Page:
Later, he was urged (forced, rather) to study agricultural engineering for the sake of financial security. It was only after his father's death that Orozco became fully committed to pursuing an artistic career. A remarkable decision considering he had lost his left hand after manipulating fireworks for Independence Day celebrations in 1904. Since most doctors were on holiday, by the time treatment was available for the injury, gangrene had taken over and it had become necessary to amputate his entire hand.
Orozco studied full-time at the San Carlos Academy from 1906-14, and participated at the 1911 student's strike along with fellow student and future muralist David Alfaro Siqueiros. It was in night classes at the Academy where Orozco met Dr. Atl (Gerardo Murillo), the slightly older artist who frequently shared captivating stories of his adventures in Europe. Dr. Atl was a fervent advocate of promoting a distinctively Mexican art and was opposed to copying the European style that was a requisite activity in the Academy. It was with the confidence that Dr. Atl instilled in his young students that Orozco began experimenting with Mexican landscapes and introducing familiarly vibrant colors into his paintings. It was the seed that developed into the artistic emancipation of Mexico.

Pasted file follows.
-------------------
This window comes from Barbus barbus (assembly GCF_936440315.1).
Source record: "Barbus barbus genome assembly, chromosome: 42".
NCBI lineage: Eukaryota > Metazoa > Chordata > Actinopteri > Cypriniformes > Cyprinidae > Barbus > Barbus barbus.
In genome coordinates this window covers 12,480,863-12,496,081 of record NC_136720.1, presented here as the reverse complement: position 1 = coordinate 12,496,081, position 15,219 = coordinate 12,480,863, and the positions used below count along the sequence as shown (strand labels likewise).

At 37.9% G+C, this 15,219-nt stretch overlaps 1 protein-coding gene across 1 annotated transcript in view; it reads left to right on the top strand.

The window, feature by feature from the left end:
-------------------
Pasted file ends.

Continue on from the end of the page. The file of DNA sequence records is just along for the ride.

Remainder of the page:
In the early years of his artistic career, Orozco worked as a caricaturist for various oppositional newspapers. He landed a solo exhibition of his watercolors depicting female prostitutes and men past their prime, poignantly entitled "The House of Tears." Perhaps as a mirror to his own struggles, Orozco's focus on human suffering was a predominant theme in his early work. Despite this recognition of his artistic merit, Orozco found himself painting dolls to pay the bills.
During the violent battles of the Mexican Revolution, Orozco worked as an illustrator for a pro-Carranza newspaper called La Vanguardia. He witnessed the carnage of the Revolution first-hand, an experience that would forever mark his work and heavily contribute to a pessimistic outlook on life. He said of the Revolution: "The world was torn apart around us. Troop convoys passed on their way to slaughter ... Trains back from the battlefield unloaded their cargoes in the station in Orizaba: the wounded; the tired; exhausted, mutilated soldiers, sweating and tatterdemalion. In the world of politics it was the same, war without quarter, struggle for power and wealth. Factions and sub-factions were past counting, the thirst for vengeance insatiable" Unlike Rivera and Siqueiros, the other two famous muralists who, along with Orozco, made up the avant-garde muralists known as "Los tres grandes" (The Three Greats), Orozco was an anarchist. He was vehemently anti-institution, anti-military, anti-clerical, anti-establishment, and so forth, because he felt these institutions were all inevitably and inherently corrupt.